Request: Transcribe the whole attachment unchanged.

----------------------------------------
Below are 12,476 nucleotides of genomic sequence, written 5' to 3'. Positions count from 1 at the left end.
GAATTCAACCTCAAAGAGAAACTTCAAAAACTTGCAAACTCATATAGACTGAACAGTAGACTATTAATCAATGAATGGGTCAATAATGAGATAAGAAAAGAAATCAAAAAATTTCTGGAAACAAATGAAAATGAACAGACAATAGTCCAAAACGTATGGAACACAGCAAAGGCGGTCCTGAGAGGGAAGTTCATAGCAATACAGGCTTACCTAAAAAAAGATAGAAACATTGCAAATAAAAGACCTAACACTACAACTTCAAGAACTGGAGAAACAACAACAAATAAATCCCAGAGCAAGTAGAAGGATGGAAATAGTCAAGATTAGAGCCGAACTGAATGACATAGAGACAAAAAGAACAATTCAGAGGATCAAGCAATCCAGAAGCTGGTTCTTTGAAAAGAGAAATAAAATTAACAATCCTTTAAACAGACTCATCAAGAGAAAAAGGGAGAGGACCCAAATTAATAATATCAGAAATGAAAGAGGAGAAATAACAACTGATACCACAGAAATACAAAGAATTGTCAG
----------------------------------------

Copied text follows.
Below are 12,476 nucleotides of genomic sequence, written 5' to 3'. Positions count from 1 at the left end.
GAATTCAACCTCAAAGAGAAACTTCAAAAACTTGCAAACTCATATAGACTGAACAGTAGACTATTAATCAATGAATGGGTCAATAATGAGATAAGAAAAGAAATCAAAAAATTTCTGGAAACAAATGAAAATGAACAGACAATAGTCCAAAACGTATGGAACACAGCAAAGGCGGTCCTGAGAGGGAAGTTCATAGCAATACAGGCTTACCTAAAAAAAGATAGAAACATTGCAAATAAAAGACCTAACACTACAACTTCAAGAACTGGAGAAACAACAACAAATAAATCCCAGAGCAAGTAGAAGGATGGAAATAGTCAAGATTAGAGCCGAACTGAATGACATAGAGACAAAAAGAACAATTCAGAGGATCAAGCAATCCAGAAGCTGGTTCTTTGAAAAGAGAAATAAAATTAACAATCCTTTAAACAGACTCATCAAGAGAAAAAGGGAGAGGACCCAAATTAATAATATCAGAAATGAAAGAGGAGAAATAACAACTGATACCACAGAAATACAAAGAATTGTCAG